Probiotics: What You Should Know!
Updated: Nov 1
Live microorganisms called "probiotics" are intended to improve one's health.
Although bacteria and microbes are perceived as "germs," many of them are actually beneficial. Some bacteria produce vitamins, others help break down disease-causing cells or aid in food digestion. To have a better understanding of probiotics, it is important to know how the digestive tract works.
What are probiotics?
Probiotics are live microorganisms that are consumed in food sources or supplementally with the intention of helping improve health. You can find probiotics in foods like yogurt, raw unfiltered apple cider vinegar and fermented foods such as sauerkraut, miso, kombucha and pickles. A number of bacteria may be present in probiotics. Bacteria from the families Lactobacillus and Bifidobacterium are the most prevalent. As probiotics, other bacteria as well as yeasts such Saccharomyces boulardii may be employed.
Food enters the mouth and is broken down by enzymes released in your saliva. Food then travels to the stomach. The stomach is very acidic and has mechanisms that create a harsh environment to protect our bodies from infection. High quality probiotics have been developed with the ability to withstand the acid in order to make it to the small and large intestines where they can be utilized by the body. You can increase the amount of good microbes in your body through foods, drinks and supplements. You may already have certain foods in your daily diet that contain probiotics. Fermented foods in particular (yogurt and pickles, for example) are home to a host of good bacteria that benefit your body. There are also fermented drinks like kombucha (fermented tea) or kefir (fermented dairy drink) that introduce extra probiotics into your diet. Apart from food, you can add probiotics to your diet through dietary supplements. These aren’t drugs, so they do not need to be approved by the Federal Drug Administration (FDA).
It’s important that you always talk to your healthcare provider before starting any kind of supplement or major change to your diet.
What are Pre-biotics?
Prebiotics are nondigestible food components that selectively stimulate the growth or activity of desirable microorganisms. Probiotic supplements may be combined with a prebiotic. Prebiotics are complex carbohydrates that feed the microorganisms in your gut. Prebiotics serve as the "food source" for the beneficial microorganisms. They support the body's beneficial bacteria by providing food for it. Inulin, pectin, and resistant starches are examples of prebiotics.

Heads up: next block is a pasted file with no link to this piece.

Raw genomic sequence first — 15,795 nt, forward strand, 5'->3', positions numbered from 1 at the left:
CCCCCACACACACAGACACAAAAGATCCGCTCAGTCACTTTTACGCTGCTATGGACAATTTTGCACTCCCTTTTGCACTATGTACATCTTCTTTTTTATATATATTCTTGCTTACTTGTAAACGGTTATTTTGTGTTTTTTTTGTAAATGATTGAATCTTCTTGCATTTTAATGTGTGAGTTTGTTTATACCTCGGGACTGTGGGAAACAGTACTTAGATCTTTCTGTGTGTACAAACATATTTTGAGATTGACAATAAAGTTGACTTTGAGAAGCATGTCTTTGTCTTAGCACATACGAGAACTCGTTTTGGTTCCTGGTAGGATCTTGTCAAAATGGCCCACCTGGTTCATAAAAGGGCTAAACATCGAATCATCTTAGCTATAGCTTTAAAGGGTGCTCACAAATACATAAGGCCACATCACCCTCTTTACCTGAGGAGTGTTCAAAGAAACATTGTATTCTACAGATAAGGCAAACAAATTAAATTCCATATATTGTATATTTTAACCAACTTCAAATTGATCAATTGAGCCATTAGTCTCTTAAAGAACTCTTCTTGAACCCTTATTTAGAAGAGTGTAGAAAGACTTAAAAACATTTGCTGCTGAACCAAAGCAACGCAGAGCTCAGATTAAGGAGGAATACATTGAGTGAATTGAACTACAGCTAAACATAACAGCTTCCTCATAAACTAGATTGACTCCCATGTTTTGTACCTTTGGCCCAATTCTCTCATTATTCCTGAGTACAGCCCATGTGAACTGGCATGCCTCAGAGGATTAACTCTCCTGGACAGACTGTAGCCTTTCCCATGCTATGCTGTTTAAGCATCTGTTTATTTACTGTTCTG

What health issues can probiotics help with?
A study out of Harvard stated, “Some digestive disease specialists are recommending probiotic supplements for disorders that frustrate conventional medicine, such as irritable bowel syndrome. Since the mid-1990s, clinical studies suggest that probiotic therapy can help treat several gastrointestinal ills, delay the development of allergies in children, and treat and prevent vaginal and urinary infections in women.”
Probiotics have been shown to help with a variety of conditions including:
Irritable Bowel Syndrome (IBS)
Inflammatory Bowel Disease (IBD)
Vaginal and urinary tract infections
Eczema associated with pregnancy
Colic / Reflux in infants
Prevention of allergies in infants
Eczema in infants
Who should be taking daily probiotic supplementS?
Pregnant and nursing moms
Patients on antibiotics
Patient’s on hormonal birth control
Infants: Probiotics have been shown to help infants specifically with colic, reflux and digestive issues. It is important to note that when a baby is born via C-section they do not have the opportunity to go through the vaginal canal and get exposed to mom’s vaginal flora. This can cause their gut biome to be weaker to start and a probiotic can be a way to help prevent any issues. However, probiotics are still incredibly useful for all infants; especially those who are struggling with allergies, constipation, soft stools, colic or reflux.
During Pregnancy: Probiotics can be incredibly helpful to take during pregnancy to help maintain gut flora. Certain prenatal vitamins even contain probiotics already. During third trimester pregnancy it is important to note that there is a 40% decrease in testing positive for Group B Strep while taking probiotics.